OAIster finds deep web pearls | Federated Search BlogFederated Search

I’m always on the lookout for academic articles related to federated search or the deep web to review. I’m embarrassed to not have heard about OAIster until Abe turned me on to it.

If you’re also new to OAIster, here’s a snippet from their About page:

OAIster is a union catalog of digital resources. We provide access to these digital resources by “harvesting” their descriptive metadata (records) using OAI-PMH (the Open Archives Initiative Protocol for Metadata Harvesting). The Open Archives Initiative is not the same thing as the Open Access movement.

The About page goes on to say:

These resources, often hidden from search engine users behind web scripts, are known as the “deep web.” The owners of these resources share them with the world using OAI-PMH.

OAIster is great because it catalogs academic content in the deep web that many of us care about and it aims to catalog full text, not just metadata:

Eliminate dead ends. Users retrieve not only descriptions (metadata) about resources, they have access to the real digital resources. For instance, instead of just the catalog records of a slide collection of Van Gogh’s works, users are able to view images of the actual works.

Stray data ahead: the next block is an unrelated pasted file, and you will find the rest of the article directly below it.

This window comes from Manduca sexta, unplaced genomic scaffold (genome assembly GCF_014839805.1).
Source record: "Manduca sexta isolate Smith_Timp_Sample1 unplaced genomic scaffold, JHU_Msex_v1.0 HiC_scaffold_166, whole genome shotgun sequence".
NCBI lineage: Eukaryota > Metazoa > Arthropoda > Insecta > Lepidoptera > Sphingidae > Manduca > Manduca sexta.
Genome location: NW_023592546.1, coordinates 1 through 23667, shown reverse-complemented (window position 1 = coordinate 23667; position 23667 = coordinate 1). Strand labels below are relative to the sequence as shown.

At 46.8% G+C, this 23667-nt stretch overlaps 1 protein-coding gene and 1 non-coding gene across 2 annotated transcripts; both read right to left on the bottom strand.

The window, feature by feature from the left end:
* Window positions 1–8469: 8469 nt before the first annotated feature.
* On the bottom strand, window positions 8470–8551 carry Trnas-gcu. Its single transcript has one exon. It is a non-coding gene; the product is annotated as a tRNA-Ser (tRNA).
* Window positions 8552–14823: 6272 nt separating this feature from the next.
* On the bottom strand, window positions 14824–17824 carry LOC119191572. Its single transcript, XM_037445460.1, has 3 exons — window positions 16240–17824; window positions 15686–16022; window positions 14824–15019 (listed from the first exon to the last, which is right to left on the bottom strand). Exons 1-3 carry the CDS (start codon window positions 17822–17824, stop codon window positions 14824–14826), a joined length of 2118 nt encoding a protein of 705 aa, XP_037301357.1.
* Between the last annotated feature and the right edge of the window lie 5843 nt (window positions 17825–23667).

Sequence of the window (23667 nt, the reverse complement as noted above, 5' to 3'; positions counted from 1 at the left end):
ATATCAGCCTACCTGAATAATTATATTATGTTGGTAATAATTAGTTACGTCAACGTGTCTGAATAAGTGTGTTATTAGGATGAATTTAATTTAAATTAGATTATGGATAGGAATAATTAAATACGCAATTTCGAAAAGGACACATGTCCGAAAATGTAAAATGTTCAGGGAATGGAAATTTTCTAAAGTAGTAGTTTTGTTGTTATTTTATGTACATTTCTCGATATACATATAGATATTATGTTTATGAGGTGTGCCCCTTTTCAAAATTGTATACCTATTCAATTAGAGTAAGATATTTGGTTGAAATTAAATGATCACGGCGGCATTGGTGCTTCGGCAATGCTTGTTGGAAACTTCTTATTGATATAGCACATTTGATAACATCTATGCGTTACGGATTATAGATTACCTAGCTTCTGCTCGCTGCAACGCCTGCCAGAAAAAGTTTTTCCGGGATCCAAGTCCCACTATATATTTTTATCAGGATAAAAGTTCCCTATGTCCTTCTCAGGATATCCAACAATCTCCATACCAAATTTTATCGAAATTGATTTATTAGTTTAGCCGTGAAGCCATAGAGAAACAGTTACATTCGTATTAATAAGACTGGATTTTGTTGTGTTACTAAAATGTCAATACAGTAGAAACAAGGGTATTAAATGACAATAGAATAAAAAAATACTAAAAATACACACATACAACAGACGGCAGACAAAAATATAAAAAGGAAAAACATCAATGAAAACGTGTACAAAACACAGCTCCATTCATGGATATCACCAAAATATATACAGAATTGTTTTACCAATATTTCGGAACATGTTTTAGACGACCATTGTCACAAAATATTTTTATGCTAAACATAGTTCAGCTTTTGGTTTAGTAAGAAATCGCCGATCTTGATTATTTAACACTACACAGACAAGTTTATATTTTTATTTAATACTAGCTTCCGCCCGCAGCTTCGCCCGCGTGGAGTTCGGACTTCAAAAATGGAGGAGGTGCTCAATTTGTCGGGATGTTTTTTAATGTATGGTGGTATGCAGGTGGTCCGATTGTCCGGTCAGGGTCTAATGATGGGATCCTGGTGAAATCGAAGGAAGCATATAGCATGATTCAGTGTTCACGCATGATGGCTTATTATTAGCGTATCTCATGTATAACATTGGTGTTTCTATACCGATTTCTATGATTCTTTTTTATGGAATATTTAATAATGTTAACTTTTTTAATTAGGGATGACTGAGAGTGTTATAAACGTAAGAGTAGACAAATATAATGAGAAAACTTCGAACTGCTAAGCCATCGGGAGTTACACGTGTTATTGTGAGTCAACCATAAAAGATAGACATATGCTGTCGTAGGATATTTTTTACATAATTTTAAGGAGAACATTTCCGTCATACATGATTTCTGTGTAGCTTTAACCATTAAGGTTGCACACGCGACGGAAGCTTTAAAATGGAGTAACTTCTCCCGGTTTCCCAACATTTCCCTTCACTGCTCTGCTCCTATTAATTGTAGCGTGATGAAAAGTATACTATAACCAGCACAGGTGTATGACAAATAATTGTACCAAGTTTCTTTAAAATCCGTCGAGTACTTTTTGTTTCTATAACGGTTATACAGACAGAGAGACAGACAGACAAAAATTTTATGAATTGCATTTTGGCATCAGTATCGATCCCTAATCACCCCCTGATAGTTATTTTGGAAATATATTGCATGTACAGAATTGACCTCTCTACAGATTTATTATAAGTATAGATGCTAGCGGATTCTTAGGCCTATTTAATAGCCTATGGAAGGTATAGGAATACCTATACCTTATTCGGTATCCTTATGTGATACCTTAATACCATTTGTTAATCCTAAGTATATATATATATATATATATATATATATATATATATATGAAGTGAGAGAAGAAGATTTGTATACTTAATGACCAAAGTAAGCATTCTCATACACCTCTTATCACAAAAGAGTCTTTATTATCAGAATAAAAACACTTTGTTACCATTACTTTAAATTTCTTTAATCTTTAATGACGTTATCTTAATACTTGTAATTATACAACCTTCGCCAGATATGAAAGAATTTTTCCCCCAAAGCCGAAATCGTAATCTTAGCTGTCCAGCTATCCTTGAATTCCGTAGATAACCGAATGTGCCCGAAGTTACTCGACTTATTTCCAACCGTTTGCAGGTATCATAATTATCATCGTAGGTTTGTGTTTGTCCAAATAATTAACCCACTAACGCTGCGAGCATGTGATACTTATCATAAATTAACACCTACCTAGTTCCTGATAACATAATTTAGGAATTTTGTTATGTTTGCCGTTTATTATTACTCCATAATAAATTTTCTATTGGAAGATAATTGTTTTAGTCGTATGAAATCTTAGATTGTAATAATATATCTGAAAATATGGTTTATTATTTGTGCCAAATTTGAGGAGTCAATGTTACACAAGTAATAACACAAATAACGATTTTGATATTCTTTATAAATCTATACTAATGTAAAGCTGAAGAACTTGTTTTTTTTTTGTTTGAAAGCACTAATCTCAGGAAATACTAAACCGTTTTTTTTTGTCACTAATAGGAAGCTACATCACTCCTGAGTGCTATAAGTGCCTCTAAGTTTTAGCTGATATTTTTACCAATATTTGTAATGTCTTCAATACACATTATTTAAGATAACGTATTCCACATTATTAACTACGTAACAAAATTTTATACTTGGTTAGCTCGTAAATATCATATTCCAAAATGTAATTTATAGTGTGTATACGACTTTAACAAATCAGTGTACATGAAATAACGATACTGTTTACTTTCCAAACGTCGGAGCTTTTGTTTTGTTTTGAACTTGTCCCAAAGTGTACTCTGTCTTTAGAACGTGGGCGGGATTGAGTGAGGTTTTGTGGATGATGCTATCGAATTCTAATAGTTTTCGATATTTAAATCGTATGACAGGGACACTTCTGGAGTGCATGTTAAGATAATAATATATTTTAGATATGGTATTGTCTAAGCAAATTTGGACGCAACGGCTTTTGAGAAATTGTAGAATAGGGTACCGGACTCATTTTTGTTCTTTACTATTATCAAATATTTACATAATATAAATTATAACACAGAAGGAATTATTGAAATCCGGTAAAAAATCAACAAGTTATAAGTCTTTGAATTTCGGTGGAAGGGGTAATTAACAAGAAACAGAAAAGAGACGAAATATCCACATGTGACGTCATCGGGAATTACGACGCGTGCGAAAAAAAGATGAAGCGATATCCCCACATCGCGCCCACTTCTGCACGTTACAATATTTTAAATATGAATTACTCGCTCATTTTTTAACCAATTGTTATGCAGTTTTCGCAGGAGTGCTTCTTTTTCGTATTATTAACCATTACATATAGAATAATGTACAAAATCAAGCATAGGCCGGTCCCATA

So, what kinds of documents does OAIster have that we might care about?

A full record search for “federated search” yields 105 records. Dates range from 1999 to 2008. Document types include technical reports, presentations, text and PDF papers, and perhaps other types I’ve not noticed.

Here are interesting sounding titles of some documents:

  1. Federated search engines and link resolvers …
  2. Federated Search: What’s It All About?
  3. Power-searching the “3-click” world : a federated search solution for clients at the University of Pretoria
  4. Federated Search of Scientific Literatures: A Retrospective on the Illinois Digital Library Project
  5. Federated search Searching information across the AstraZeneca organisation

A search for “deep web” yields 88 results. And, a search for “metasearch” yields 140 records.

There are plenty of interesting documents here, especially related to implementations of federated search, to give me plenty of material for reviews so, stay tuned.

If you enjoyed this post, make sure you subscribe to my RSS feed!

Tags: ,

This entry was posted on Friday, March 13th, 2009 at 5:09 pm and is filed under viewpoints. You can follow any responses to this entry through the RSS 2.0 feed. You can leave a response, or TrackBack URI from your own site.

Leave a reply

Name (*)
Mail (*)